The Los Angeles trio Autolux sound like a band out of time. Their first album from 2004, Future Perfect, should have been called “Past Perfect” for the nifty way it channeled the good parts of the '80s/'90s indie rock scene like loud/soft dynamic shifts, murkily distorted guitars, and lazed-out vocals. Six years later, the band is still looking backward on the follow-up Transit Transit. This time out, the mood is decidedly more downbeat and the focus is more on creating an overall feeling where the songs blend together in a haze of somber vocals, layered guitars, and rolling drums. The group has pretty much tuned out all their influences except for shoegazers like My Bloody Valentine, the Pale Saints, and the Swirlies. What makes the album more than just some pointless exercise in revivalism are the elements the trio add to the shoegaze sound (subtle electronics, restraint), the care they take with arrangements, and the overall strength of the songs and performances. Drummer Carla Azar, in particular, shows off some impressive skills, whether pounding her way through the uptempo tracks or adding atmosphere on the more restrained songs. The way her sweetly sung vocals combine and contrast with the gruffer vocals of her bandmates is nice, too, it’s another trademark shoegaze element that the band does extremely well. As for the songs, there isn’t a standout or a potential single. Instead, there is a string of songs fit together like puzzle pieces that casts a spell of moody overcast. Quiet ballads like the piano-led "Spots" or woozy "The Bouncing Wall" offset the noisier, more distorted tracks like "Kiss Proof" and "Census" perfectly. If anything, the album could have used another couple of loud, lunging rockers, but that might have sacrificed the overall mood for a few moments of transient sonic pleasure. As it stands, Transit Transit is a beautifully executed work that would have made the band solid contenders if it had been released back in 1992. It’s just as impressive in 2010, though it may struggle to find an appreciative audience.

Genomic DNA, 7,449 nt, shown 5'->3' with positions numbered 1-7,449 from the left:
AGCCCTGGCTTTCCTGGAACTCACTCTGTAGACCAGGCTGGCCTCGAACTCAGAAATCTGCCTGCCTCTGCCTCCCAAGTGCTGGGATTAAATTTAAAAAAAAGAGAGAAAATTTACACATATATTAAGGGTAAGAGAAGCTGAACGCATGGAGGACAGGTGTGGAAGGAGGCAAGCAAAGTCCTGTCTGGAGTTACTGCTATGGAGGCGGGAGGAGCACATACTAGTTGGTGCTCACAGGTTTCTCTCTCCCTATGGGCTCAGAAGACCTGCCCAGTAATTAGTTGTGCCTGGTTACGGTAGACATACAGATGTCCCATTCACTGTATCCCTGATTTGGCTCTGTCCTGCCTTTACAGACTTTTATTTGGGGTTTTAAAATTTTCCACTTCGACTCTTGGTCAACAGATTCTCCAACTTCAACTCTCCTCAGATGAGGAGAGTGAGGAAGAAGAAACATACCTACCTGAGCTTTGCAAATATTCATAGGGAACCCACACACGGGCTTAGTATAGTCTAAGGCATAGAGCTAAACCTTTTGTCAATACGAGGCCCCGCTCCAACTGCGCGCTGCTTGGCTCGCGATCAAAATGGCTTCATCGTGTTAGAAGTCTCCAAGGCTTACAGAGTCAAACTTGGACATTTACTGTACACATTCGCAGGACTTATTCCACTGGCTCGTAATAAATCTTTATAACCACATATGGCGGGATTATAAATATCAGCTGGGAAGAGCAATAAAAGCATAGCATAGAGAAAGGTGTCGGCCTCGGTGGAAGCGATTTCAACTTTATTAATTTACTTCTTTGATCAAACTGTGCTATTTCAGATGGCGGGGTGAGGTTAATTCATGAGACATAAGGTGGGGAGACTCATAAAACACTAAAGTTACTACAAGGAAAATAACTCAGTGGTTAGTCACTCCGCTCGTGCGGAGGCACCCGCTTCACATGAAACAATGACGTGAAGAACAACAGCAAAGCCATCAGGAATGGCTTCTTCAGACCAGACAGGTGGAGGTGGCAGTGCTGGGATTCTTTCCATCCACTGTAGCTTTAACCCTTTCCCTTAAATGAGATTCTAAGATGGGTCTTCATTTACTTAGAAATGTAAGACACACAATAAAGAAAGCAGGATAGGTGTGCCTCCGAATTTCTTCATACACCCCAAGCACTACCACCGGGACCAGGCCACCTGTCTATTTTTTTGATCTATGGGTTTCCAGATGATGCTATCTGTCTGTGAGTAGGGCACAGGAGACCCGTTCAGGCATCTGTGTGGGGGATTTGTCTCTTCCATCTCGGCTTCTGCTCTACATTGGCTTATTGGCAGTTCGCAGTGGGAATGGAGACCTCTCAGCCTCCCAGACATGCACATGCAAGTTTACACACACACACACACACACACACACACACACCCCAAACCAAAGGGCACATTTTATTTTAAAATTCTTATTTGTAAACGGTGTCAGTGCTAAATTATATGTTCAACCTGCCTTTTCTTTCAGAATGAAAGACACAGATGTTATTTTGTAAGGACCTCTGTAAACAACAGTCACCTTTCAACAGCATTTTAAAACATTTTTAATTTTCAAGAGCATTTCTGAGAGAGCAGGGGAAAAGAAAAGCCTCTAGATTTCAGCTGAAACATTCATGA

Share this page
AllMusic Review by Tim Sendra